Is Friday 13th an economic drag? Probably not

Noel King Jun 13, 2014
HTML EMBED:
COPY
A man looks with horror at his diary realising it is Friday the 13th. Jacobsen /Three Lions/Getty Images

Is Friday 13th an economic drag? Probably not

Noel King Jun 13, 2014
A man looks with horror at his diary realising it is Friday the 13th. Jacobsen /Three Lions/Getty Images
HTML EMBED:
COPY

When Friday the 13th rolls around, we often hear reports that the date is unlucky for the economy. Superstitious employees, we’re told, call out sick from work, frightened flyers cancel plane tickets and more than a few of us won’t leave the house to go shopping. So, is it true? 

Dan Ilves, senior vice president of leisure at Travel Store, is inclined to call it bunk.

“I’ve never heard of a client or had a client tell me they will absolutely not fly on Friday the 13th,” Ilves said. 

Lisa Hale, who directs the Kansas City Center for Anxiety Treatment, says that while 25 percent of the population cops to being superstitious, only about 1 percent identify as “very superstitious.” Those folks might avoid the workplace on Friday the 13th, but, Hale points out,  superstitious people help pump money into the economy, too. Someone, after all, is buying all those lucky rabbit foot keychains.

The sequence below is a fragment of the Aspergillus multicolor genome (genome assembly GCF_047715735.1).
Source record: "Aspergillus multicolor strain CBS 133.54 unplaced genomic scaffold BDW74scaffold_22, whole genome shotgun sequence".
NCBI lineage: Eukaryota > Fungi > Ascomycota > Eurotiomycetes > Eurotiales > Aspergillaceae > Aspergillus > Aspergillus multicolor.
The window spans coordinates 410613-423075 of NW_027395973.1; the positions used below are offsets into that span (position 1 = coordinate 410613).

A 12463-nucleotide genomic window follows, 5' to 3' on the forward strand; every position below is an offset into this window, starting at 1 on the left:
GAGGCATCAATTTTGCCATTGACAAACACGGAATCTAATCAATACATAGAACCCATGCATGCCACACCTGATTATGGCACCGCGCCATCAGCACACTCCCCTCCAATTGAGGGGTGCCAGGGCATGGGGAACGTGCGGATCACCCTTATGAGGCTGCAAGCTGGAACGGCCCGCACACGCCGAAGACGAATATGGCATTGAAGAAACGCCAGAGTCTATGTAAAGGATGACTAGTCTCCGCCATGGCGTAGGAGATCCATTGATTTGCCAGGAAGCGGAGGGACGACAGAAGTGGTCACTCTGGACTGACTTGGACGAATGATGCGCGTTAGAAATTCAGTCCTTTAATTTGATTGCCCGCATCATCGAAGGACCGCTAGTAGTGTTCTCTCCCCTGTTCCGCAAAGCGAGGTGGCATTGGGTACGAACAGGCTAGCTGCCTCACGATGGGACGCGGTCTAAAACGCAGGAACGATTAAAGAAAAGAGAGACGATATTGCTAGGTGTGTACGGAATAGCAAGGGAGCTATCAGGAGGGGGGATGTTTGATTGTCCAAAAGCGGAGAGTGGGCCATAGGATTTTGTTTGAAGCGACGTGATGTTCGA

As a nonprofit news organization, our future depends on listeners like you who believe in the power of public service journalism.

Your investment in Marketplace helps us remain paywall-free and ensures everyone has access to trustworthy, unbiased news and information, regardless of their ability to pay.

Donate today — in any amount — to become a Marketplace Investor. Now more than ever, your commitment makes a difference.